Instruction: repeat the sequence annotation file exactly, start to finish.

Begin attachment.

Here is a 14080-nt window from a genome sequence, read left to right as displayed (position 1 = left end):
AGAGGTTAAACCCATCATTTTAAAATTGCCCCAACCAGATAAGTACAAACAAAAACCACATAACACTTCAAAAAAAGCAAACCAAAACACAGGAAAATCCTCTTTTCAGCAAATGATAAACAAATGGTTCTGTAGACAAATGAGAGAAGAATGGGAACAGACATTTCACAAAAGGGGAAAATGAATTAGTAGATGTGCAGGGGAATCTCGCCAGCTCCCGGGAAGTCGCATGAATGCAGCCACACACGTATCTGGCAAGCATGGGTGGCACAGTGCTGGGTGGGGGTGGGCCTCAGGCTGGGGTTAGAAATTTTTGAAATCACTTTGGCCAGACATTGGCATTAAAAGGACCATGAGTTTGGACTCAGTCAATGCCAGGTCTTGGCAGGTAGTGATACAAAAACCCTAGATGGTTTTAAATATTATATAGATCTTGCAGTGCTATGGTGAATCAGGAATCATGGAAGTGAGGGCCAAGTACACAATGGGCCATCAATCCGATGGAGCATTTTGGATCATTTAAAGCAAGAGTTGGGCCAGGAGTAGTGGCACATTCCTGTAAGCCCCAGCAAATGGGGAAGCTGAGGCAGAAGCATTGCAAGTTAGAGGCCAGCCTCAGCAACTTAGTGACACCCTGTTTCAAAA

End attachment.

Here is a 14080-nt window from a genome sequence, read left to right as displayed (position 1 = left end):
AGAGGTTAAACCCATCATTTTAAAATTGCCCCAACCAGATAAGTACAAACAAAAACCACATAACACTTCAAAAAAAGCAAACCAAAACACAGGAAAATCCTCTTTTCAGCAAATGATAAACAAATGGTTCTGTAGACAAATGAGAGAAGAATGGGAACAGACATTTCACAAAAGGGGAAAATGAATTAGTAGATGTGCAGGGGAATCTCGCCAGCTCCCGGGAAGTCGCATGAATGCAGCCACACACGTATCTGGCAAGCATGGGTGGCACAGTGCTGGGTGGGGGTGGGCCTCAGGCTGGGGTTAGAAATTTTTGAAATCACTTTGGCCAGACATTGGCATTAAAAGGACCATGAGTTTGGACTCAGTCAATGCCAGGTCTTGGCAGGTAGTGATACAAAAACCCTAGATGGTTTTAAATATTATATAGATCTTGCAGTGCTATGGTGAATCAGGAATCATGGAAGTGAGGGCCAAGTACACAATGGGCCATCAATCCGATGGAGCATTTTGGATCATTTAAAGCAAGAGTTGGGCCAGGAGTAGTGGCACATTCCTGTAAGCCCCAGCAAATGGGGAAGCTGAGGCAGAAGCATTGCAAGTTAGAGGCCAGCCTCAGCAACTTAGTGACACCCTGTTTCAAAA